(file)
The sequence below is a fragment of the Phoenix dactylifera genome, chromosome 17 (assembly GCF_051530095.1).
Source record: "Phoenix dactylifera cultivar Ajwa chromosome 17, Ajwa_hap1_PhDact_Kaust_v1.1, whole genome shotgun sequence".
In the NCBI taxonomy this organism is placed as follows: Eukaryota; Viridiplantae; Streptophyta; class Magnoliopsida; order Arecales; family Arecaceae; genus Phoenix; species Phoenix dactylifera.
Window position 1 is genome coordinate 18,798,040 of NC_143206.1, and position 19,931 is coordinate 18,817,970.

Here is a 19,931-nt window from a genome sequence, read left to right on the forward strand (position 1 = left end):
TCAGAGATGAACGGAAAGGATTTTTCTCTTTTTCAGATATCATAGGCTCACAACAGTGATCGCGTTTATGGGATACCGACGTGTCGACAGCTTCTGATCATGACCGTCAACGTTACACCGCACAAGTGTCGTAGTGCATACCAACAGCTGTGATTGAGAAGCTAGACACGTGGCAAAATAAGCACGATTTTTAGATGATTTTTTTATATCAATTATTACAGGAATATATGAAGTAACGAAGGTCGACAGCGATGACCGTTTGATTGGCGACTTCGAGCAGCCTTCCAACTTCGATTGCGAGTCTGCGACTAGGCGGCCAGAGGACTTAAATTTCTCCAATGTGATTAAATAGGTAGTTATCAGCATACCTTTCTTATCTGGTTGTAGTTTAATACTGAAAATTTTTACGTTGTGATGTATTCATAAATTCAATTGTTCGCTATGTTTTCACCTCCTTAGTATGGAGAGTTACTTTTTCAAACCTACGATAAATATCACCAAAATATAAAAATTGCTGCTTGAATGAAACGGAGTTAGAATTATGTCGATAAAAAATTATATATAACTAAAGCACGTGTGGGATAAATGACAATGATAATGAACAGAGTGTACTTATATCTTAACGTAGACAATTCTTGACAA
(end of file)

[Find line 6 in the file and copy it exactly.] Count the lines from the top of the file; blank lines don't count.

TCAGAGATGAACGGAAAGGATTTTTCTCTTTTTCAGATATCATAGGCTCACAACAGTGATCGCGTTTATGGGATACCGACGTGTCGACAGCTTCTGATCATGACCGTCAACGTTACACCGCACAAGTGTCGTAGTGCATACCAACAGCTGTGATTGAGAAGCTAGACACGTGGCAAAATAAGCACGATTTTTAGATGATTTTTTTATATCAATTATTACAGGAATATATGAAGTAACGAAGGTCGACAGCGATGACCGTTTGATTGGCGACTTCGAGCAGCCTTCCAACTTCGATTGCGAGTCTGCGACTAGGCGGCCAGAGGACTTAAATTTCTCCAATGTGATTAAATAGGTAGTTATCAGCATACCTTTCTTATCTGGTTGTAGTTTAATACTGAAAATTTTTACGTTGTGATGTATTCATAAATTCAATTGTTCGCTATGTTTTCACCTCCTTAGTATGGAGAGTTACTTTTTCAAACCTACGATAAATATCACCAAAATATAAAAATTGCTGCTTGAATGAAACGGAGTTAGAATTATGTCGATAAAAAATTATATATAACTAAAGCACGTGTGGGATAAATGACAATGATAATGAACAGAGTGTACTTATATCTTAACGTAGACAATTCTTGACAA